Wednesday, December 19, 2018

Key Tenant of Russian Counter Insurgency Ops? Management Superiority!

via Strategy Page.
The new doctrine takes for granted that Russia has to fight a poor mans’ war because there is no alternative. Many of these new doctrinal principles are those employed by successful irregular forces in the past. The Russians stress the rapid integration of any available resources into the Russian led war effort. The Russian journal articles make it clear that Russia only went into Syria with the understanding that the Russians would be in charge, even if that meant annoying the Iranians at times. The Iranians cooperated as long as the Russians did not embarrass them or publicize the fact that the Russians were providing technical resources (air power, electronic warfare capabilities) that Iran lacked. That approach worked less well with the Turks, who occupied portions of northwest Syria and were generally left alone by the Russians. The Iranians were different in that provided a large (at times more than 60,000) mercenary force that comprised the largest reliable force of ground troops available to the Syrians. The new Russian doctrine points out the importance of adapting and doing so quickly. An example of this could be seen in how the Russians handled occasional problems with the Syrian tactic of negotiating with civilians in a rebel held area (especially one that was surrounded) and offering safe passage for Islamic terrorists and civilians who wanted to remain with them, to another rebel held area. One shortcoming of this tactic was that the Syrian and Iranian forces could not always be trusted to observe the “safe” part of safe passage. The Russians solved this by inserting their own troops to ensure compliance, even if it meant the Russians had to arrest or even fire on their allies to compel compliance. Russia even brought in military police units comprised of Russian soldiers and police from Moslem parts of Russia who volunteered for this “peacekeeping” duty. The presence of armed Russian Moslem troops discouraged Islamic terrorists and similar minded Iranian mercenaries from misbehaving while carrying out these safe passage operations.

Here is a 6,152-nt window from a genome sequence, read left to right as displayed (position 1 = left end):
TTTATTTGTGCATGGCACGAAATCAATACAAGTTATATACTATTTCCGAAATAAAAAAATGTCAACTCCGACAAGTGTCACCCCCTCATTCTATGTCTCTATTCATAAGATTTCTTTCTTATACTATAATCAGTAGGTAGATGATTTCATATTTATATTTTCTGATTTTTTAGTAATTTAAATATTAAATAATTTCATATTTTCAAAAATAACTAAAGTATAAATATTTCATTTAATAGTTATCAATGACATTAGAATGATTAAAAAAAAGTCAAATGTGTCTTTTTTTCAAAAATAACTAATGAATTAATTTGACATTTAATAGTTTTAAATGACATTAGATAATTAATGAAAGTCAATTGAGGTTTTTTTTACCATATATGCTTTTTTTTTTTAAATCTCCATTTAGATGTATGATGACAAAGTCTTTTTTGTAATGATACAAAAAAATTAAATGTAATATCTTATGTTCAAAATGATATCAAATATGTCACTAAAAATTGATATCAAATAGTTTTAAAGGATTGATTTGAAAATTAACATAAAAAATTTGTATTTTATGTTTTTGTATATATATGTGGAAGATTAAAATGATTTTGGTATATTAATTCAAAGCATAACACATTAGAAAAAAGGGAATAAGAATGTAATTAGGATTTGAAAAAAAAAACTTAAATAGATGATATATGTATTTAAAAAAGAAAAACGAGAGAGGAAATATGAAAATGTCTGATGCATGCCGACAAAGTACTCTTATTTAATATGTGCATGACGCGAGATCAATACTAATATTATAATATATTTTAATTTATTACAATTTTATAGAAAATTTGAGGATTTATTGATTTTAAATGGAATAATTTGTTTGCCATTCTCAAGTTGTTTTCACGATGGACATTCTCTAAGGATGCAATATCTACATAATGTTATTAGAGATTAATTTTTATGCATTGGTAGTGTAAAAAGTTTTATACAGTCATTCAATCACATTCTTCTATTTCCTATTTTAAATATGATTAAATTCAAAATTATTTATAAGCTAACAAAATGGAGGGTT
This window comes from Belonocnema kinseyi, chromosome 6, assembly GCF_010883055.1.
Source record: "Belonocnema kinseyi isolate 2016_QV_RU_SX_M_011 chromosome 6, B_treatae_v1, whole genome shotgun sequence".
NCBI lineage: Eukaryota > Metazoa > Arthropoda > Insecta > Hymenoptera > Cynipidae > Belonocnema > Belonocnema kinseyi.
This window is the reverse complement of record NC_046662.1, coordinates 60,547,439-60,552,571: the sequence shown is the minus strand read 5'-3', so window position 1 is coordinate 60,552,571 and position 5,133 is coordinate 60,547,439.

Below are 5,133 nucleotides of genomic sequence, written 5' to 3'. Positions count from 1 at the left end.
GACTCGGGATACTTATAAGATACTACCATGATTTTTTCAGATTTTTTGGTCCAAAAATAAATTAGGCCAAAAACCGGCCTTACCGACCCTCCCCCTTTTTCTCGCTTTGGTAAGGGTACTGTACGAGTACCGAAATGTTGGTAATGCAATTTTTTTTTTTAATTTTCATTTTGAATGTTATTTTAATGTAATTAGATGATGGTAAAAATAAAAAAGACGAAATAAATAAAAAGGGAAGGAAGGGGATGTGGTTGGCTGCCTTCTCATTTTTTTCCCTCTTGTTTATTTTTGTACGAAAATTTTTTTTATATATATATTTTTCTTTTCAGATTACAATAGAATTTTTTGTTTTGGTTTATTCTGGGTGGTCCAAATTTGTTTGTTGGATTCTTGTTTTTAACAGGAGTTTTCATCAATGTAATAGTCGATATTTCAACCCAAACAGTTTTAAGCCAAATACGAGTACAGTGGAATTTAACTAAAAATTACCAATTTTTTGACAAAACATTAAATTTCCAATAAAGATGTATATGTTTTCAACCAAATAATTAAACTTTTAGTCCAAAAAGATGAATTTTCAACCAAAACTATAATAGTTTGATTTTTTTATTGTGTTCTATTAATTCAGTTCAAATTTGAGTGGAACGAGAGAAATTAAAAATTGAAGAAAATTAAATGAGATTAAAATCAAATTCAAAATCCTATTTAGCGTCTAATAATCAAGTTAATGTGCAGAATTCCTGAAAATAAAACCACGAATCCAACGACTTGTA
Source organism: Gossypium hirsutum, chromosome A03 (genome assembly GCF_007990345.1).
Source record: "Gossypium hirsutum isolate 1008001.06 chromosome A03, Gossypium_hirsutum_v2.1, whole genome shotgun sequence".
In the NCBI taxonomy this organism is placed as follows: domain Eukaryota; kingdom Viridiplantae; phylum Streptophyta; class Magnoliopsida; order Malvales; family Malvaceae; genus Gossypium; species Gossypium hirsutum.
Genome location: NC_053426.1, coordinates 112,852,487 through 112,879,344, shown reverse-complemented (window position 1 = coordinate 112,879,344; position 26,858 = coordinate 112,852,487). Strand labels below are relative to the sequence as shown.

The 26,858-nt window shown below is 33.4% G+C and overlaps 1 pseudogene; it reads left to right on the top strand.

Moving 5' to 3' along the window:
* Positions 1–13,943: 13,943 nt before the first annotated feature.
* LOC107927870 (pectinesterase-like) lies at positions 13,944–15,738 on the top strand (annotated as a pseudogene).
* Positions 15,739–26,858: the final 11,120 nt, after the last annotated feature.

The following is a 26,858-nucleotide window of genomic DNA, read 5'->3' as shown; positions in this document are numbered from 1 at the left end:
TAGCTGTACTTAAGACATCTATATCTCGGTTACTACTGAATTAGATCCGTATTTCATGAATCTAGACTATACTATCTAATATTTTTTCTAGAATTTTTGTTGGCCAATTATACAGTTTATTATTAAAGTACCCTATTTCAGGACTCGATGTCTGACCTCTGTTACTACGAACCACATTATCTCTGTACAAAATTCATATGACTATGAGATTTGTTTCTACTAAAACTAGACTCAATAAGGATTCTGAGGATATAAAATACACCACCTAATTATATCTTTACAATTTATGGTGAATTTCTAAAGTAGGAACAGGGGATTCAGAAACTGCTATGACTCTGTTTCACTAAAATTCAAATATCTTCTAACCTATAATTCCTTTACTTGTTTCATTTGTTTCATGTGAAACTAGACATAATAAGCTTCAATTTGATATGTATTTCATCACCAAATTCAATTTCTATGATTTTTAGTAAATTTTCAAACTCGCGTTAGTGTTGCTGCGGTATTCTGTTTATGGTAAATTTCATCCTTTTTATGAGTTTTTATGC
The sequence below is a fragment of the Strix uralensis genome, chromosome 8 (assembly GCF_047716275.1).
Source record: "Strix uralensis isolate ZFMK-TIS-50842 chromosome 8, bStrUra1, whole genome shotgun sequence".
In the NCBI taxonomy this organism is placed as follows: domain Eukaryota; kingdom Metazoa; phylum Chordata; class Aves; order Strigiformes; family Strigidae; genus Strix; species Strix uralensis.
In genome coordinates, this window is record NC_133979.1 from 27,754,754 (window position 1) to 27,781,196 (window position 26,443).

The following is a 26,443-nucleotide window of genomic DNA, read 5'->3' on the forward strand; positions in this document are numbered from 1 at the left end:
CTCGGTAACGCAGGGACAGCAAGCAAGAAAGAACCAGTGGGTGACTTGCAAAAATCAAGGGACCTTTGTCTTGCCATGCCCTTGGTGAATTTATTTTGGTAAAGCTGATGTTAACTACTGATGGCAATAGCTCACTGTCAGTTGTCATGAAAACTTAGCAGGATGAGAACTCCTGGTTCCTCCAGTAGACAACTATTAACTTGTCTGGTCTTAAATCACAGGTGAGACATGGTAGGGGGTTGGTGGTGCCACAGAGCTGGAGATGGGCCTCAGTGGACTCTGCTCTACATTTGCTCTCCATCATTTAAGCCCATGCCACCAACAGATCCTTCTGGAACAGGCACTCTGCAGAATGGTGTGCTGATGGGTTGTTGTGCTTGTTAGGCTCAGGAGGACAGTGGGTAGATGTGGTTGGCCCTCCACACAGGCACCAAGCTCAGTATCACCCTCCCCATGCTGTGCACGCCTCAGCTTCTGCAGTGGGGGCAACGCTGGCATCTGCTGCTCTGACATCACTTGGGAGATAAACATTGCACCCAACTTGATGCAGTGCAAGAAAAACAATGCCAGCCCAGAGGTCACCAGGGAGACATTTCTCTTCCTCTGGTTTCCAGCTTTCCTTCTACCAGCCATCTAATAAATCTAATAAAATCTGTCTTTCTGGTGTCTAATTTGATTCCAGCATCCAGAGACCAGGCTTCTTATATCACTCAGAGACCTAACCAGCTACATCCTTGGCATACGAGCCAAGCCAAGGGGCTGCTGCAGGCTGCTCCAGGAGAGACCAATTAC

Russia has come to call this use of superior command and control and discipline “management superiority” and that is an accurate term. The Russian commanders were allowed to do whatever worked to get the job done. If this resulted in some bad publicity because of dead civilians or other battlefield indiscretions the Russian government would criticize in private and praise in public (and quickly and quietly transfer home officers who were not up to the job). This made it possible for Russian commanders to be more flexible and innovative than Russian officers have been allowed to be since World War II. As a result this new doctrine is very popular with most Russian officers and troops.

The “management superiority” also included the authority to quickly assess the quality of local forces and put them to work doing what they were best at. Russia quickly identified the most competent and effective Syrian officers and supported them with additional resources and whatever else they needed. The Syrian government went along because the Russians were helping to create Syrian heroes the Syrian government could take credit for. It also became common knowledge among all factions (enemy and friendly) in Syria that the Russians were willing to make deals quickly and decisively. This proved to be a valuable military asset.

Ya know we were suppose to be able to do this on a global scale with the use of Combatant Commanders.  Additionally what the Russians are doing isn't new but they do seem to have cracked the code on how to do it right.

What I find fascinating is that they've taken a top down approach while we've tried to work from the ground up.

We embed Special Ops and conventional forces with allies to prop up failed and substandard units.  The Russians work from the top down.  Substandard units are given tasks they can handle and performers are given even more resources to make them even better.

I'm open to be corrected but it seems like we've once again built a bureaucracy (warfighting) that is focused on continued operations and not winning a particular battle/war. 

Is it a problem from the National Command Authority?  Are we being given fuzzy objectives that can't be met militarily or is it something internal to the Pentagon?

I'm not in a position to know but hopefully you guys have an idea.  Regardless it's mind numbing that the Russians can get it done on a shoestring budget while we pile trillions of dollar supporting people not worth the effort.

No comments :

Post a Comment

Note: Only a member of this blog may post a comment.